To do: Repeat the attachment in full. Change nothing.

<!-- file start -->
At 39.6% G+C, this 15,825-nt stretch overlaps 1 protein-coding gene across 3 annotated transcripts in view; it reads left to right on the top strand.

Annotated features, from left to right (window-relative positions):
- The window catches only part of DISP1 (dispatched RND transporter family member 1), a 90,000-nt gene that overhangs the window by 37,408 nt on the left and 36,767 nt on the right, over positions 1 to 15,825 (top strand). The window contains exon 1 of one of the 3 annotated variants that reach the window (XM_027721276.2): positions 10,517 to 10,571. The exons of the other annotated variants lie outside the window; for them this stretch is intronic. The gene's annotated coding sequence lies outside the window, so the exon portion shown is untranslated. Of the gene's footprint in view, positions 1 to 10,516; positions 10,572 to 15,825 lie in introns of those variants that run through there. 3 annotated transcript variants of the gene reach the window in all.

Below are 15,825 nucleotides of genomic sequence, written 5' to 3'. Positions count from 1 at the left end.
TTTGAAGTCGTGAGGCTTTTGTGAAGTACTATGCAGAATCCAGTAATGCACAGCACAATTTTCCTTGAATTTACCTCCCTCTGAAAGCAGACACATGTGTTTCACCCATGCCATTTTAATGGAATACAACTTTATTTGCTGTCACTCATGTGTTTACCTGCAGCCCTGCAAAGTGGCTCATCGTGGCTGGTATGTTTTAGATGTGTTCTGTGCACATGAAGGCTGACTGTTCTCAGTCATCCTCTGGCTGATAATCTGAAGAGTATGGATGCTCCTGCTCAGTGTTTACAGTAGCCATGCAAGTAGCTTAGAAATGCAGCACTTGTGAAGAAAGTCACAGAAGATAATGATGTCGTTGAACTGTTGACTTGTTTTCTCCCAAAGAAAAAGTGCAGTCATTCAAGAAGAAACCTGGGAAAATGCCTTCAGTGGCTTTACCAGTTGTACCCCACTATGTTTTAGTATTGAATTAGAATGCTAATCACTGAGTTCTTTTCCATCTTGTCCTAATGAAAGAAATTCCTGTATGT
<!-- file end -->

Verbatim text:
At 39.6% G+C, this 15,825-nt stretch overlaps 1 protein-coding gene across 3 annotated transcripts in view; it reads left to right on the top strand.

Annotated features, from left to right (window-relative positions):
- The window catches only part of DISP1 (dispatched RND transporter family member 1), a 90,000-nt gene that overhangs the window by 37,408 nt on the left and 36,767 nt on the right, over positions 1 to 15,825 (top strand). The window contains exon 1 of one of the 3 annotated variants that reach the window (XM_027721276.2): positions 10,517 to 10,571. The exons of the other annotated variants lie outside the window; for them this stretch is intronic. The gene's annotated coding sequence lies outside the window, so the exon portion shown is untranslated. Of the gene's footprint in view, positions 1 to 10,516; positions 10,572 to 15,825 lie in introns of those variants that run through there. 3 annotated transcript variants of the gene reach the window in all.

Below are 15,825 nucleotides of genomic sequence, written 5' to 3'. Positions count from 1 at the left end.
TTTGAAGTCGTGAGGCTTTTGTGAAGTACTATGCAGAATCCAGTAATGCACAGCACAATTTTCCTTGAATTTACCTCCCTCTGAAAGCAGACACATGTGTTTCACCCATGCCATTTTAATGGAATACAACTTTATTTGCTGTCACTCATGTGTTTACCTGCAGCCCTGCAAAGTGGCTCATCGTGGCTGGTATGTTTTAGATGTGTTCTGTGCACATGAAGGCTGACTGTTCTCAGTCATCCTCTGGCTGATAATCTGAAGAGTATGGATGCTCCTGCTCAGTGTTTACAGTAGCCATGCAAGTAGCTTAGAAATGCAGCACTTGTGAAGAAAGTCACAGAAGATAATGATGTCGTTGAACTGTTGACTTGTTTTCTCCCAAAGAAAAAGTGCAGTCATTCAAGAAGAAACCTGGGAAAATGCCTTCAGTGGCTTTACCAGTTGTACCCCACTATGTTTTAGTATTGAATTAGAATGCTAATCACTGAGTTCTTTTCCATCTTGTCCTAATGAAAGAAATTCCTGTATGT